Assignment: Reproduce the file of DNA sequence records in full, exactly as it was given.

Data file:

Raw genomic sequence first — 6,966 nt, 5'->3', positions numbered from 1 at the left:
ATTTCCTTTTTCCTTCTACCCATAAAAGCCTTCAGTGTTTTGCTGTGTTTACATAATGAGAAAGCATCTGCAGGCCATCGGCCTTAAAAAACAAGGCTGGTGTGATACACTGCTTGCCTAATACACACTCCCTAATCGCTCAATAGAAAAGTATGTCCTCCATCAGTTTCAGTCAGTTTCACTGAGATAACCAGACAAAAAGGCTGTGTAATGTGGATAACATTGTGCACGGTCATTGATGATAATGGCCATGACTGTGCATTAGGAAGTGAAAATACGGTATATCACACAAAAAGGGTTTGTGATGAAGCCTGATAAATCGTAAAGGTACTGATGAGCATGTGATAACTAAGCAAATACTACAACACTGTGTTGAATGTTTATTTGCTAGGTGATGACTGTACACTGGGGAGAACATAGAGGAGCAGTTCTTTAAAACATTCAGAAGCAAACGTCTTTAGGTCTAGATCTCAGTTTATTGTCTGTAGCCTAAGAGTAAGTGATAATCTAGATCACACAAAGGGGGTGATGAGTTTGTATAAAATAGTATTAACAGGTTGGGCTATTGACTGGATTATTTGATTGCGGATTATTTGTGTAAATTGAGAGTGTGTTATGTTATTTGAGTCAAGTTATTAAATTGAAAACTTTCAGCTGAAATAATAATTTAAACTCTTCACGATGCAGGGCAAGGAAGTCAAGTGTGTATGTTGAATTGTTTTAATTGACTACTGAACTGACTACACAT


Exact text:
Raw genomic sequence first — 6,966 nt, 5'->3', positions numbered from 1 at the left:
ATTTCCTTTTTCCTTCTACCCATAAAAGCCTTCAGTGTTTTGCTGTGTTTACATAATGAGAAAGCATCTGCAGGCCATCGGCCTTAAAAAACAAGGCTGGTGTGATACACTGCTTGCCTAATACACACTCCCTAATCGCTCAATAGAAAAGTATGTCCTCCATCAGTTTCAGTCAGTTTCACTGAGATAACCAGACAAAAAGGCTGTGTAATGTGGATAACATTGTGCACGGTCATTGATGATAATGGCCATGACTGTGCATTAGGAAGTGAAAATACGGTATATCACACAAAAAGGGTTTGTGATGAAGCCTGATAAATCGTAAAGGTACTGATGAGCATGTGATAACTAAGCAAATACTACAACACTGTGTTGAATGTTTATTTGCTAGGTGATGACTGTACACTGGGGAGAACATAGAGGAGCAGTTCTTTAAAACATTCAGAAGCAAACGTCTTTAGGTCTAGATCTCAGTTTATTGTCTGTAGCCTAAGAGTAAGTGATAATCTAGATCACACAAAGGGGGTGATGAGTTTGTATAAAATAGTATTAACAGGTTGGGCTATTGACTGGATTATTTGATTGCGGATTATTTGTGTAAATTGAGAGTGTGTTATGTTATTTGAGTCAAGTTATTAAATTGAAAACTTTCAGCTGAAATAATAATTTAAACTCTTCACGATGCAGGGCAAGGAAGTCAAGTGTGTATGTTGAATTGTTTTAATTGACTACTGAACTGACTACACAT